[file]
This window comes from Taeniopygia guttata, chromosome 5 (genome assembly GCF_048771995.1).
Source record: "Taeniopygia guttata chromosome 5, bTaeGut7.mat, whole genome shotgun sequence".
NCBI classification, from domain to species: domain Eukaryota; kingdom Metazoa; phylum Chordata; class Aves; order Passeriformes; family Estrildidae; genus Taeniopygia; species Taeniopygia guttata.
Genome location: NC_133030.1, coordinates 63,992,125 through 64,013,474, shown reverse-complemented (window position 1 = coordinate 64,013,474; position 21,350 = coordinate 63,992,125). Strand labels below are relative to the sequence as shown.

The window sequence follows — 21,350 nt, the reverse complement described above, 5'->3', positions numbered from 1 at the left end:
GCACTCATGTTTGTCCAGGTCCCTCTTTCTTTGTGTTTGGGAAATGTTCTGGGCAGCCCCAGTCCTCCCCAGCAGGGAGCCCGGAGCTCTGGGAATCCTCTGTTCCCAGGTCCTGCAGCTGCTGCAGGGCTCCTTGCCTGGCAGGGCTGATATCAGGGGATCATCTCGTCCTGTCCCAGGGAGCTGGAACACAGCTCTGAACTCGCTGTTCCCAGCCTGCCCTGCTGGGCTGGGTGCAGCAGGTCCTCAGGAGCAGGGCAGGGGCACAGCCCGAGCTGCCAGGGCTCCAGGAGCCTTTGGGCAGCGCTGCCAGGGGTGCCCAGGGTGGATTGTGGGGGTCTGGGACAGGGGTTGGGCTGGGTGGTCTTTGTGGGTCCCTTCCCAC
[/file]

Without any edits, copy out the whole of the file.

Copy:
This window comes from Taeniopygia guttata, chromosome 5 (genome assembly GCF_048771995.1).
Source record: "Taeniopygia guttata chromosome 5, bTaeGut7.mat, whole genome shotgun sequence".
NCBI classification, from domain to species: domain Eukaryota; kingdom Metazoa; phylum Chordata; class Aves; order Passeriformes; family Estrildidae; genus Taeniopygia; species Taeniopygia guttata.
Genome location: NC_133030.1, coordinates 63,992,125 through 64,013,474, shown reverse-complemented (window position 1 = coordinate 64,013,474; position 21,350 = coordinate 63,992,125). Strand labels below are relative to the sequence as shown.

The window sequence follows — 21,350 nt, the reverse complement described above, 5'->3', positions numbered from 1 at the left end:
GCACTCATGTTTGTCCAGGTCCCTCTTTCTTTGTGTTTGGGAAATGTTCTGGGCAGCCCCAGTCCTCCCCAGCAGGGAGCCCGGAGCTCTGGGAATCCTCTGTTCCCAGGTCCTGCAGCTGCTGCAGGGCTCCTTGCCTGGCAGGGCTGATATCAGGGGATCATCTCGTCCTGTCCCAGGGAGCTGGAACACAGCTCTGAACTCGCTGTTCCCAGCCTGCCCTGCTGGGCTGGGTGCAGCAGGTCCTCAGGAGCAGGGCAGGGGCACAGCCCGAGCTGCCAGGGCTCCAGGAGCCTTTGGGCAGCGCTGCCAGGGGTGCCCAGGGTGGATTGTGGGGGTCTGGGACAGGGGTTGGGCTGGGTGGTCTTTGTGGGTCCCTTCCCAC